NGINX, an open source, high-performance HTTP server, reverse proxy, and IMAP/POP3 proxy server, has gained popularity as a load balancer. I caught up with Sarah Novotny, head of Developer Relations at NGINX, ahead of her All Things Open session later this month, and asked her to explain NGINX’s growing popularity.
“NGINX provides a software-based application delivery platform that load balances HTTP and TCP applications at a fraction of the cost of hardware solutions,” she says. “This allows organizations to maximize the availability and reliability of their sites and applications, and minimize disappointed customers and lost revenue.”
In addition to being free, scalable, and easier to maintain, the key reason many organizations want an open source load balancer is that it provides a more flexible development environment, which helps organizations adopt a more agile development process. Sarah says that when compared with other options, NGINX offers huge performance improvements.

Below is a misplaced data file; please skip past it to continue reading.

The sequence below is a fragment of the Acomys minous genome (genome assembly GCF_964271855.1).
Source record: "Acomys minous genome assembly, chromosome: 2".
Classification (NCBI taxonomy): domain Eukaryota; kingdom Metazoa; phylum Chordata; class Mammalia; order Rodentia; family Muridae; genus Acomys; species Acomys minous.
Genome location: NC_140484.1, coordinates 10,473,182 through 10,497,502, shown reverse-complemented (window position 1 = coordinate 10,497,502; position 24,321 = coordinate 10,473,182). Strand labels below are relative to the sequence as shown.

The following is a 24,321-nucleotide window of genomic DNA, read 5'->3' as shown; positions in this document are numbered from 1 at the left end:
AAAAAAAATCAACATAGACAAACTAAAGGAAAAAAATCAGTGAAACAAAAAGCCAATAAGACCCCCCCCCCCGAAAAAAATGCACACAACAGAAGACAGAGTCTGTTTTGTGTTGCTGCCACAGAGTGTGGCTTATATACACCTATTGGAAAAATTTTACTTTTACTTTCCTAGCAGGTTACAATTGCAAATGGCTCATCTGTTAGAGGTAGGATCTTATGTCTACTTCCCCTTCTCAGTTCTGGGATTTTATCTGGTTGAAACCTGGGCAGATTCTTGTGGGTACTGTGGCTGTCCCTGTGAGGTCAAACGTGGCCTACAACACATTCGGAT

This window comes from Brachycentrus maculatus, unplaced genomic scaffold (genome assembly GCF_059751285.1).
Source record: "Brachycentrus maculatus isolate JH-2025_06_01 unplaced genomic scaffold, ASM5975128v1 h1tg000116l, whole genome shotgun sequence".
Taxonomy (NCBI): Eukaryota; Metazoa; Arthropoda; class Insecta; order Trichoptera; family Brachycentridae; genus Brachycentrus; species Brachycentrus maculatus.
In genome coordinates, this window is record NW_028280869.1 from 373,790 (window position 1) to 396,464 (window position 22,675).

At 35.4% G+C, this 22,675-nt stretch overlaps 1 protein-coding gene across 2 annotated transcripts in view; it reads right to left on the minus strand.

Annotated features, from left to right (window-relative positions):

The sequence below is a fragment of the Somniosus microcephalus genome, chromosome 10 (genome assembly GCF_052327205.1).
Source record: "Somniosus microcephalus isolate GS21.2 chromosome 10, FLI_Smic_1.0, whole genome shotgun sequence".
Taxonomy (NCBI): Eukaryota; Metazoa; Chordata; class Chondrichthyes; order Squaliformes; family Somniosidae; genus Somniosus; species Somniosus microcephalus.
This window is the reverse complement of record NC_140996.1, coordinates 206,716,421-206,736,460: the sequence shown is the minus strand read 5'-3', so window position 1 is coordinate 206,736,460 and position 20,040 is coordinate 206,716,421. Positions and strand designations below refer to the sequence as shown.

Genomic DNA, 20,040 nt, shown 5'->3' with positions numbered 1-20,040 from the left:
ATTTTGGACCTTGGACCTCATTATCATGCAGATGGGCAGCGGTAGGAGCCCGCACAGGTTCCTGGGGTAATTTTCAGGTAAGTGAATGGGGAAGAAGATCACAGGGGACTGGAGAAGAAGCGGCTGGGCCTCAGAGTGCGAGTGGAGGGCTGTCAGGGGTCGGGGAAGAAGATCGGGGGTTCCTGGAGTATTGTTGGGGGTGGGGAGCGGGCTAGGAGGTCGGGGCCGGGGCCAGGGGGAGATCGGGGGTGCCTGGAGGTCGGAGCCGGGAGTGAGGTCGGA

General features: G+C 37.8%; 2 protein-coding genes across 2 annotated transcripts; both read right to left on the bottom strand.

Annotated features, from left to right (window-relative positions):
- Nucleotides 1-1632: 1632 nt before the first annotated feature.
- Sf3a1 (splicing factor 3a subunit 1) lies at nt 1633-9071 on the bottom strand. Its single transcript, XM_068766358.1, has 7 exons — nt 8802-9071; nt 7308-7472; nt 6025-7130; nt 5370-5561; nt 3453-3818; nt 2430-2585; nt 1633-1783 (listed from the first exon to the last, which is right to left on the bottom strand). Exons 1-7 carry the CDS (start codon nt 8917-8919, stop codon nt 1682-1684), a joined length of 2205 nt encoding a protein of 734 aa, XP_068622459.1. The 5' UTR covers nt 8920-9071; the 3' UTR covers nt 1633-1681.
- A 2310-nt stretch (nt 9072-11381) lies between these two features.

“With NGINX, organizations can deliver applications reliably and without fear of instance, VM, or hardware failure,” she says. “This is crucial as websites and applications make their way into our everyday lives.”
In the typical setup in most organizations, web server and ADC (application delivery components, often hardware) are separate components. But when it comes to web application delivery, NGINX is changing that approach. NGINX has combined these two elements, which provides performance and scalability at both ADC and web layers for web application delivery.